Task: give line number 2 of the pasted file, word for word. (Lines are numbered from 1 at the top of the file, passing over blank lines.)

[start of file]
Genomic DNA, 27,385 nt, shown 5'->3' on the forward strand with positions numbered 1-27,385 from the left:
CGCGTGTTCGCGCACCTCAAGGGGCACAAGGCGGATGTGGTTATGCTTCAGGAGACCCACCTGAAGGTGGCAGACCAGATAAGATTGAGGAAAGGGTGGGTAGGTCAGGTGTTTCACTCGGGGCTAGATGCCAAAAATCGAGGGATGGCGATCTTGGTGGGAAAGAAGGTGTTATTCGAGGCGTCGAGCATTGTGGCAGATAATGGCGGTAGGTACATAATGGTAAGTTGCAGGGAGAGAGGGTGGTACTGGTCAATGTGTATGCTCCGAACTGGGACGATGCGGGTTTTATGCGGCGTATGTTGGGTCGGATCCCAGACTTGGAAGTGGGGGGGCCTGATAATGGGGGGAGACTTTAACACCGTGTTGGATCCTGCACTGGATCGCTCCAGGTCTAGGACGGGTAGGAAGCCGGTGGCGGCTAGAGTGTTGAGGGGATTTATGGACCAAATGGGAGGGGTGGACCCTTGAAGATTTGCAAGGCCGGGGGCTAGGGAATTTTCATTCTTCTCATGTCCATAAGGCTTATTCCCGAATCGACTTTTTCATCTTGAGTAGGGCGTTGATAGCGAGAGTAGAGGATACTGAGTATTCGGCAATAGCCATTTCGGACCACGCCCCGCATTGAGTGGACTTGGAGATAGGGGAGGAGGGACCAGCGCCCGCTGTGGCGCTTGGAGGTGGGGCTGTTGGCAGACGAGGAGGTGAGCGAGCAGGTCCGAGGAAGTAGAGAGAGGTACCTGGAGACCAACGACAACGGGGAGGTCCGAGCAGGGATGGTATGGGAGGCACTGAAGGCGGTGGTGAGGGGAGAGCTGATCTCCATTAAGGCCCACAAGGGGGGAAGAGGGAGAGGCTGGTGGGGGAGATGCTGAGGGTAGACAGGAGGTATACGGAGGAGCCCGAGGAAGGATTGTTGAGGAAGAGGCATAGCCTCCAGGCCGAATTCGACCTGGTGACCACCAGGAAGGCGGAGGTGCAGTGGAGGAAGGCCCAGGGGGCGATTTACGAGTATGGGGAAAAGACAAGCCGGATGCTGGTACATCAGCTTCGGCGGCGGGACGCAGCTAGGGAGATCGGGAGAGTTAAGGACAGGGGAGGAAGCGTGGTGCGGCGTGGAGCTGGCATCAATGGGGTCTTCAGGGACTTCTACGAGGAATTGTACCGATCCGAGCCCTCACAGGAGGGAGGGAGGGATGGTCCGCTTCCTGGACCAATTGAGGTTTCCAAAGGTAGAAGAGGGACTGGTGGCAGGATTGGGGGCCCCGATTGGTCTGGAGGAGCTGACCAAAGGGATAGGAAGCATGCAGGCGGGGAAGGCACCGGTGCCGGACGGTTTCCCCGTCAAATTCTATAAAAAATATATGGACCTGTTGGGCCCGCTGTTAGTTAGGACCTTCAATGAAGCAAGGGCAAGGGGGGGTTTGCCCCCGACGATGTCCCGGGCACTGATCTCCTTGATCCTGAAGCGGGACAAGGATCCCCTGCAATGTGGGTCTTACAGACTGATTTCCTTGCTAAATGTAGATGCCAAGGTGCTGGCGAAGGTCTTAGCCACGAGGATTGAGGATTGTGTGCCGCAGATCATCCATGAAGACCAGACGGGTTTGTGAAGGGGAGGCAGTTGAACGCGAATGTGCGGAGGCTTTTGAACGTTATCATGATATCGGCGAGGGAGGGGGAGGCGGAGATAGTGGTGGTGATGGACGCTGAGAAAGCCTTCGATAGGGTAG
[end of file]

CGCGTGTTCGCGCACCTCAAGGGGCACAAGGCGGATGTGGTTATGCTTCAGGAGACCCACCTGAAGGTGGCAGACCAGATAAGATTGAGGAAAGGGTGGGTAGGTCAGGTGTTTCACTCGGGGCTAGATGCCAAAAATCGAGGGATGGCGATCTTGGTGGGAAAGAAGGTGTTATTCGAGGCGTCGAGCATTGTGGCAGATAATGGCGGTAGGTACATAATGGTAAGTTGCAGGGAGAGAGGGTGGTACTGGTCAATGTGTATGCTCCGAACTGGGACGATGCGGGTTTTATGCGGCGTATGTTGGGTCGGATCCCAGACTTGGAAGTGGGGGGGCCTGATAATGGGGGGAGACTTTAACACCGTGTTGGATCCTGCACTGGATCGCTCCAGGTCTAGGACGGGTAGGAAGCCGGTGGCGGCTAGAGTGTTGAGGGGATTTATGGACCAAATGGGAGGGGTGGACCCTTGAAGATTTGCAAGGCCGGGGGCTAGGGAATTTTCATTCTTCTCATGTCCATAAGGCTTATTCCCGAATCGACTTTTTCATCTTGAGTAGGGCGTTGATAGCGAGAGTAGAGGATACTGAGTATTCGGCAATAGCCATTTCGGACCACGCCCCGCATTGAGTGGACTTGGAGATAGGGGAGGAGGGACCAGCGCCCGCTGTGGCGCTTGGAGGTGGGGCTGTTGGCAGACGAGGAGGTGAGCGAGCAGGTCCGAGGAAGTAGAGAGAGGTACCTGGAGACCAACGACAACGGGGAGGTCCGAGCAGGGATGGTATGGGAGGCACTGAAGGCGGTGGTGAGGGGAGAGCTGATCTCCATTAAGGCCCACAAGGGGGGAAGAGGGAGAGGCTGGTGGGGGAGATGCTGAGGGTAGACAGGAGGTATACGGAGGAGCCCGAGGAAGGATTGTTGAGGAAGAGGCATAGCCTCCAGGCCGAATTCGACCTGGTGACCACCAGGAAGGCGGAGGTGCAGTGGAGGAAGGCCCAGGGGGCGATTTACGAGTATGGGGAAAAGACAAGCCGGATGCTGGTACATCAGCTTCGGCGGCGGGACGCAGCTAGGGAGATCGGGAGAGTTAAGGACAGGGGAGGAAGCGTGGTGCGGCGTGGAGCTGGCATCAATGGGGTCTTCAGGGACTTCTACGAGGAATTGTACCGATCCGAGCCCTCACAGGAGGGAGGGAGGGATGGTCCGCTTCCTGGACCAATTGAGGTTTCCAAAGGTAGAAGAGGGACTGGTGGCAGGATTGGGGGCCCCGATTGGTCTGGAGGAGCTGACCAAAGGGATAGGAAGCATGCAGGCGGGGAAGGCACCGGTGCCGGACGGTTTCCCCGTCAAATTCTATAAAAAATATATGGACCTGTTGGGCCCGCTGTTAGTTAGGACCTTCAATGAAGCAAGGGCAAGGGGGGGTTTGCCCCCGACGATGTCCCGGGCACTGATCTCCTTGATCCTGAAGCGGGACAAGGATCCCCTGCAATGTGGGTCTTACAGACTGATTTCCTTGCTAAATGTAGATGCCAAGGTGCTGGCGAAGGTCTTAGCCACGAGGATTGAGGATTGTGTGCCGCAGATCATCCATGAAGACCAGACGGGTTTGTGAAGGGGAGGCAGTTGAACGCGAATGTGCGGAGGCTTTTGAACGTTATCATGATATCGGCGAGGGAGGGGGAGGCGGAGATAGTGGTGGTGATGGACGCTGAGAAAGCCTTCGATAGGGTAG